The acquisition of e-reader display specialist Liquavista suggests Samsung is planning on an e-reader of its own.
Seeking to gain a leg up in
the growing e-reader market, Samsung Electronics has acquired Liquavista, a
Dutch company that uses electrowetting cell technology to build digital
displays for mobile applications such as e-readers, mobile phones, GPS devices,
portable media players and cameras.
"In the future, consumers will need products that not only
support full color and video, but also offer readability in all lighting
conditions and gives them ultimate freedom and portability," said Johan
Feenstra, who was named CEO of Liquavista following the acquisition. "Being
part of Samsung, we can all be sure that electrowetting display technology will
find its way to the market in the fastest possible time."
Liquivista, which was
acquired for an undisclosed sum in a buyout of its shares, will become a fully
owned affiliate of Samsung Electronics.
technology platform, LiquavistaBright, is designed to enable a smooth, fast
user interface on e-reader devices, due to the inherent video capability. LiquavistaColor,
based on the LiquavistaBright architecture, adds a color filter to create
full-color displays, analogous to LCD displays but with enhanced optical
A third technology,
LiquavistaVivid, combines the high optical performance of a monochrome display
with the highly saturated color performance that people are used to from TV
screens, Designed to run on a low-power e-reader, the company said these
screens would allow e-readers to converge with other applications and become
fully interactive multimedia portable devices.
"We are thrilled by this
event," said Feenstra. "The outright acquisition of Liquavista by the largest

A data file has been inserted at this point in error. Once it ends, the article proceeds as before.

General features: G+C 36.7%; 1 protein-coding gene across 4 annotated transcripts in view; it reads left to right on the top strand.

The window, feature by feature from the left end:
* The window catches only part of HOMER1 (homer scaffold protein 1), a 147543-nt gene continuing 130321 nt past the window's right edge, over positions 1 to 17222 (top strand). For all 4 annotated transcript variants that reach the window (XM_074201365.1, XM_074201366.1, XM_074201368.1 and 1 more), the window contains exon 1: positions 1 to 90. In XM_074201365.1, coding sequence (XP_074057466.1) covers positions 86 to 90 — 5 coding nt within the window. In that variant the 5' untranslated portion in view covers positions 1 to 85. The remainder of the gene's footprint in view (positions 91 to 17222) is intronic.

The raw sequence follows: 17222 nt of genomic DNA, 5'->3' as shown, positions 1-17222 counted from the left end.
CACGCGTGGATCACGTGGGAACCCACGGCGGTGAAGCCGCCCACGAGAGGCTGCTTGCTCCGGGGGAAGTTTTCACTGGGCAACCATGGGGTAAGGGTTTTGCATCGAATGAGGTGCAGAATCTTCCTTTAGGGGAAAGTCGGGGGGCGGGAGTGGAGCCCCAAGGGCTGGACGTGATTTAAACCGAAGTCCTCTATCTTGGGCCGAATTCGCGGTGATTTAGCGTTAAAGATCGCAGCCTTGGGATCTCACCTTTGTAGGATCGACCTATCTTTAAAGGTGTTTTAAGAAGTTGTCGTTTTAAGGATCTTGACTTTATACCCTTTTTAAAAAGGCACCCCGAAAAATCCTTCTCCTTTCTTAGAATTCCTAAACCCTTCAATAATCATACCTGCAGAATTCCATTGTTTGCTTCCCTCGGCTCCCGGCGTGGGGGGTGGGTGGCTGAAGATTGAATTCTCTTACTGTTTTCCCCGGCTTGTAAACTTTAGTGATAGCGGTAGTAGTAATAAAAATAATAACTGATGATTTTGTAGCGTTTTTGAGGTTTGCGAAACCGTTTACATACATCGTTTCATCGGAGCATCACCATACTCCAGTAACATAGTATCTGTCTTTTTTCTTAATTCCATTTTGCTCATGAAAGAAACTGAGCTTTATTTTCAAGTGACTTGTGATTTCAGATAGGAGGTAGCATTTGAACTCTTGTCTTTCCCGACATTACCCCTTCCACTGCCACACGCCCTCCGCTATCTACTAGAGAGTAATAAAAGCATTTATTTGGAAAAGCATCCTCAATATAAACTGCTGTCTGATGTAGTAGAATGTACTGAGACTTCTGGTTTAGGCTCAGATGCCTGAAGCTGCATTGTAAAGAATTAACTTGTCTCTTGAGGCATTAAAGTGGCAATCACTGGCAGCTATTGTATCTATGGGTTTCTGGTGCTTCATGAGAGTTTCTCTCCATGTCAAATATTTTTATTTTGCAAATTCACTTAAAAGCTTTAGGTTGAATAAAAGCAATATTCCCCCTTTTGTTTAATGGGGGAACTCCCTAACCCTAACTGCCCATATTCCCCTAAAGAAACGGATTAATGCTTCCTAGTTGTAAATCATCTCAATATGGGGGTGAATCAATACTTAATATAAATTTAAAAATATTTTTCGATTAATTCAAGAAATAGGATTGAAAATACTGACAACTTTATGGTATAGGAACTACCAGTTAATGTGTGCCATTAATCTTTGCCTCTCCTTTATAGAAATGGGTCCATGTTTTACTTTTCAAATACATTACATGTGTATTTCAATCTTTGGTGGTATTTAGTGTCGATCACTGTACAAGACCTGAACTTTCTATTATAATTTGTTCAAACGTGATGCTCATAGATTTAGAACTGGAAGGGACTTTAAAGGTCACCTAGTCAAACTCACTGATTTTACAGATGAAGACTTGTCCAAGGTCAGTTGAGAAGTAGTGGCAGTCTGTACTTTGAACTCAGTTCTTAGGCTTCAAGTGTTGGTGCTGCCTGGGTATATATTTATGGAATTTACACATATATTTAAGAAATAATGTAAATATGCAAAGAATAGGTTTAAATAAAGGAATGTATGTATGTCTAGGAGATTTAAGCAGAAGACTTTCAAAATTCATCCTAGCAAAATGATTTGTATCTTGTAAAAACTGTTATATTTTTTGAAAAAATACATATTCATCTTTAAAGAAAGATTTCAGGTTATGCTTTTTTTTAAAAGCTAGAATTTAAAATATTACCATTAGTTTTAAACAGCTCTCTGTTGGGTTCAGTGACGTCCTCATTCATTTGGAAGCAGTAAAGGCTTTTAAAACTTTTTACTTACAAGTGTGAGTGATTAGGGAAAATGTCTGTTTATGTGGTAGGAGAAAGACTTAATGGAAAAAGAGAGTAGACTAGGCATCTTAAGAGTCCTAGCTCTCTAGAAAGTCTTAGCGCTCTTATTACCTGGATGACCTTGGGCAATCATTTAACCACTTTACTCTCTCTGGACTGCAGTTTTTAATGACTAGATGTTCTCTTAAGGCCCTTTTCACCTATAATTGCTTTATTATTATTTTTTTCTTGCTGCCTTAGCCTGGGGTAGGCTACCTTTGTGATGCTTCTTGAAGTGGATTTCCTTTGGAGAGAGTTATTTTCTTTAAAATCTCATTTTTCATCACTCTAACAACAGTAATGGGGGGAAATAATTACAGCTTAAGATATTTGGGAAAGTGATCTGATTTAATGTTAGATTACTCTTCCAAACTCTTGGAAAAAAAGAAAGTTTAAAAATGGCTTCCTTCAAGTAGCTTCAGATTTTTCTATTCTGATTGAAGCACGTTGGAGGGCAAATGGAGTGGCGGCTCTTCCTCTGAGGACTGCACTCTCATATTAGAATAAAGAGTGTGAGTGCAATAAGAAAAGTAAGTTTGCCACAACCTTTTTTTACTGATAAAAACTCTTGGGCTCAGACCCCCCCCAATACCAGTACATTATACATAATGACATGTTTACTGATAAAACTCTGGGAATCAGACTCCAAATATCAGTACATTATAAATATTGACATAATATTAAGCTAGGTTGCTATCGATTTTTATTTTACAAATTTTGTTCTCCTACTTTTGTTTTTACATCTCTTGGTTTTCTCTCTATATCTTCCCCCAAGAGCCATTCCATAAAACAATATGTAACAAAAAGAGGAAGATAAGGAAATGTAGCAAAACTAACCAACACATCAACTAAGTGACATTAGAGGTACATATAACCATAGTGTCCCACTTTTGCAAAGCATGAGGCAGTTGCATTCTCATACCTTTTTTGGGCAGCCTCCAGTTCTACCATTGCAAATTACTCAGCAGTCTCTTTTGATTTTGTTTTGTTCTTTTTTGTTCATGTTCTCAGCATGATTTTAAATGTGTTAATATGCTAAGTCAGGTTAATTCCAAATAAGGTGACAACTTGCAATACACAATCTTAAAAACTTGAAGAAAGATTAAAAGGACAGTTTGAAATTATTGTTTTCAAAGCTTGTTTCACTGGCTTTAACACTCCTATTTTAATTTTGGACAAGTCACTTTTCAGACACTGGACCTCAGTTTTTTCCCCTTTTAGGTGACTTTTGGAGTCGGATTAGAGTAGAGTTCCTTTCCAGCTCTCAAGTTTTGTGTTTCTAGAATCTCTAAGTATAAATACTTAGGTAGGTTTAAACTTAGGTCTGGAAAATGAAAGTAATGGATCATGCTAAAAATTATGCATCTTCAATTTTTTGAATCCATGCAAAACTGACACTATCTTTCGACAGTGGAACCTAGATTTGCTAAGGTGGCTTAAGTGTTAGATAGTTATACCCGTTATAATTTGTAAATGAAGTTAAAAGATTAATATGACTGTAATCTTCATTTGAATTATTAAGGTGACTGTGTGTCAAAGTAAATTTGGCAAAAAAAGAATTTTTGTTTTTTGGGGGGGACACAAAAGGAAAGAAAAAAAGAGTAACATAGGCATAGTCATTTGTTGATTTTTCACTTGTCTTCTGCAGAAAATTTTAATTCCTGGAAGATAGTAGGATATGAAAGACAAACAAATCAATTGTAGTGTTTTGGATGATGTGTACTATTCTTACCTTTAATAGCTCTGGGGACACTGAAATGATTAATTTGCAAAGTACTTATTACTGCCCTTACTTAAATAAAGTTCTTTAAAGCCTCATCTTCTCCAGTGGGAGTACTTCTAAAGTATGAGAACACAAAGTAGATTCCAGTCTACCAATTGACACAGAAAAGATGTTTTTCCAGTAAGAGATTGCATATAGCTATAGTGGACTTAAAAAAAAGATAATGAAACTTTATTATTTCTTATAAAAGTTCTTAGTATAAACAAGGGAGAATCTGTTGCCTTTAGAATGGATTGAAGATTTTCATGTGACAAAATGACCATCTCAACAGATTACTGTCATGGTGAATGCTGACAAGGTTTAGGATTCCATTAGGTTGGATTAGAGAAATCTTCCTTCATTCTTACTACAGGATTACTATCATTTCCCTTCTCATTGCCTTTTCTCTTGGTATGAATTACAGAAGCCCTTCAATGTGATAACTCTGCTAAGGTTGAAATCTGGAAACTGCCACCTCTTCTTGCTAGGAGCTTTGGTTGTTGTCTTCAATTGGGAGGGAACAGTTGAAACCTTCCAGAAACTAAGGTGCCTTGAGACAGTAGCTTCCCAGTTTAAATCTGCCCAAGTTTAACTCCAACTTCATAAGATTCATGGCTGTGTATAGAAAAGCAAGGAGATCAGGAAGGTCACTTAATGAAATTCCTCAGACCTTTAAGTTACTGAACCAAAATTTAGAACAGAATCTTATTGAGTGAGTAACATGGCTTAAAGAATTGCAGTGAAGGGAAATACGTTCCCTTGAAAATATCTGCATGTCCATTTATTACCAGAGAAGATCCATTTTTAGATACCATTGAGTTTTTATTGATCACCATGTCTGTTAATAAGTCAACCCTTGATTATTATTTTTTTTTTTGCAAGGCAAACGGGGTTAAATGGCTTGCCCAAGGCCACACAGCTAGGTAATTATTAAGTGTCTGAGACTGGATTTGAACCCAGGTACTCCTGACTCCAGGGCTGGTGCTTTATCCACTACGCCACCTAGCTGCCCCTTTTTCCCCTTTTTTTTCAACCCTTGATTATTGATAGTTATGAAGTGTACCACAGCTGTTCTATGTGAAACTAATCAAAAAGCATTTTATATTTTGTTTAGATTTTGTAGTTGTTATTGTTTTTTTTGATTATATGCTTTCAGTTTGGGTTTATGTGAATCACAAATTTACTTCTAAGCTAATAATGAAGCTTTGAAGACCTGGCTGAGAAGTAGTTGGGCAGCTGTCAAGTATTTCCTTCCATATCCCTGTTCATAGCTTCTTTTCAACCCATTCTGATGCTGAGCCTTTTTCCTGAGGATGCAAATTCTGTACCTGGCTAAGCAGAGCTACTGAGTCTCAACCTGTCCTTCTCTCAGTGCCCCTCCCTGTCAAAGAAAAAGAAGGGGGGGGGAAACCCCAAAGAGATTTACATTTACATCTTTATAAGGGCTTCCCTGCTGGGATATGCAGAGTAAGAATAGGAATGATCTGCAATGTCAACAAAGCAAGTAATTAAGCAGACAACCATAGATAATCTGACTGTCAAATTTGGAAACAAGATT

electronics company in the world is ... confirmation of the disruptive potential
that our technology will have in the display market."
A Samsung release explained that
in e-paper applications, the response time of electrowetting displays would be
more than 70 times faster than that of existing reflective displays, allowing
for color videos, which the company said was previously thought impossible.
"As electrowetting can
be manufactured by modifying existing LCD production lines, Samsung will be
able to realize significant synergies through the use of existing manufacturing
equipment and capabilities, the statement said.
Sales of e-readers are
projected to increase 68.3 percent in 2011, to more than 11 million units,
according to a December report from Gartner.
While Samsung, Sony, Amazon
and others battle for market share, they also face a growing threat from Apple
and the iPad tablet. A recent survey from ChangeWave Research suggested that
the iPad's share of the e-reader market had expanded from 16 percent to 32
percent between August and November 2010, even as the Kindle's dipped from 62
percent to 47 percent.